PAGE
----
Wednesday, February 7, 2018

Manhattan Mangia Mystery

Christmas time in Manhattan--we dreamed about it and talked about it and this year saved up and actually did something about it.

Wasn't easy. We looked for a reasonably priced hotel and--whaddaya know--found one: the Blue Moon (you wonder if a detective agency rents an office here), a boutique hotel with a distinct look:

No generic Hilton this--even the rooms had a European feel, and on our floor at least was named after '30s Hollywood stars. Ours was the Paul Muni (I was tickled pink; the rest of my party were all blanks stares) and featured a wrought iron bed:

Hm. A little kinbaku anyone? 

The bath a unique chrome-and-tile style:

And omigod--a balcony with a view. Not much of a view but still:

With a room this nice (even at a reasonable rate) in Manhattan we had to cut corners somewhere; I figured we could eat fairly well without paying too much. 

Yeah right. But there were alternatives, if you care to look.

Once upon a time seemed as if every other street corner in Manhattan had a hot dog stand: Sabrett's all-beef dogs with the snap casing, kept warm in a pot of hot water while buns steamed in a separate compartment. The vendor would spoon onions in tomato sauce from a little bin, sauerkraut from another, spicy brown mustard squirted from a squeeze bottle, pull out a can of soda (I liked ginger ale) from a chiller (yet another compartment, refrigerated this time), hand the heaping dripping handful over (napkin sticking out at an angle) with soda can for a fistful of change and you were good for the day, or at least till dinner.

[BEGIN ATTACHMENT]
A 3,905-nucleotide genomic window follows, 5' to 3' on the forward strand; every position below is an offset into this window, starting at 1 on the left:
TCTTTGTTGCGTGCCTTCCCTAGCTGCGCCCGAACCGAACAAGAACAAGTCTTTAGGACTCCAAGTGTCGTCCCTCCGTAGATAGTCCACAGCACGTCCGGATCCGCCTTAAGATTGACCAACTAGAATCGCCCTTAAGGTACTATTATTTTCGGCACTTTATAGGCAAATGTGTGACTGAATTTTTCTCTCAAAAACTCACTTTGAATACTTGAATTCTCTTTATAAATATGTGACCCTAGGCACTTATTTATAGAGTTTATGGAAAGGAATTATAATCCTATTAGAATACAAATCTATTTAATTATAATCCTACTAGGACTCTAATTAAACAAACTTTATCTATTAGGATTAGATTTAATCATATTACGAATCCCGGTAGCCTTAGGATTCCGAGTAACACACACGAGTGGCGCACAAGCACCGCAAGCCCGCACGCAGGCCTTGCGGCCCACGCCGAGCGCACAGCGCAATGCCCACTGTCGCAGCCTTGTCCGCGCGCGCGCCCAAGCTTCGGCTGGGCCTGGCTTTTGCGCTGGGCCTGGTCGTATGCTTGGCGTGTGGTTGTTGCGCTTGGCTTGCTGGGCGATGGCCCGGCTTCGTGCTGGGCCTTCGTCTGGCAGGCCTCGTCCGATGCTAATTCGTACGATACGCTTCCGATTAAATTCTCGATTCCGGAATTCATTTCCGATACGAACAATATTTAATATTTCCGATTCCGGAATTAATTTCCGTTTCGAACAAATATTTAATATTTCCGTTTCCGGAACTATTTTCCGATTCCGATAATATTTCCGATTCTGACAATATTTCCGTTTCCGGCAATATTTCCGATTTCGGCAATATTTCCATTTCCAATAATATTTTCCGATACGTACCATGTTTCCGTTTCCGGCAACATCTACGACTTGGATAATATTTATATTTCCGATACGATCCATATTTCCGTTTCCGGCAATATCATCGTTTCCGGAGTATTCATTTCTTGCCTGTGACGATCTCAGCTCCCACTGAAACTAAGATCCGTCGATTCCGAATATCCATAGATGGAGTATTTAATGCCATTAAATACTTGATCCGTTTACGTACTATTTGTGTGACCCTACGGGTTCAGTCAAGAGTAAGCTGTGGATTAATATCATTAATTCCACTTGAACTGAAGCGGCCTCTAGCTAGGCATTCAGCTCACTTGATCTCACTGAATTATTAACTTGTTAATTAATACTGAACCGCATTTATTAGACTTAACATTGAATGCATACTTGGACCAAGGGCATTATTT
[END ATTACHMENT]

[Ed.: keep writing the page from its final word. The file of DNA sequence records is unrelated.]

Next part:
Now the stands have vanished--or in some case have been swallowed up by the food trucks. Case in point: Adel's #1 Halal Cart:

Six or seven bucks got you a large toasted pita cone filled with ground lamb shredded lettuce diced tomatoes chopped onions, covered in white yogurt sauce:

A few more bucks and you got the falafel plate: crunchy spicy chickpea burgers with yellow rice a salad and more of that mysterious white yogurt (Taziki? But there's no cucumber) sauce:

Come morning the plan was to visit Russ & Daughters Cafe, where for a moderate price you could eat smoked fish and bagels and sit down too (you couldn't in their original location). Only when we got there it was past ten and a hostess told us the wait was about ninety minutes.

For brunch? Fuhgeddaboudit. 

One thing nice about Katz Deli--among its many other virtues--is that it's a few blocks away from the cafe (on East Houston Street) and even with a horde of hungry dozens seeking lunch the wait time would still be O ten minutes tops. You came in, you take your ticket, you walk up to the four or five meat cutters behind the long counter, you gave your order; while waiting the cutter would serve you a free bite of warm pastrami, freshly cut from a large slab (you do your best to chew on it without noticeably drooling (oishiii!)). You get your intimidatingly large heap of meat with rye bread perched precariously on top on a tray along with a chilled can of Dr. Brown Celery Tonic--the soda best suited to cut through all that cured fattiness--and you shuffle to a table. 

And O look--they have actual restrooms:

Note regulation funny signage posted on upper right corner of  men's room door. 

Bit of explanation: of course Katz had restrooms--it's just that they used to be elsewhere, roughly behind the soda counter, and you walked through what looked like a dark secret passage to enter (I remember sawdust on the floor) some dark secret chamber. Now they have apparently put in properly maintained rooms with tiles and even an easily accessible door--will wonders never cease? 

For the three of us we ordered two sandwiches: the pastrami on rye, the chopped liver, the plate of new and sour pickles. It was more than enough--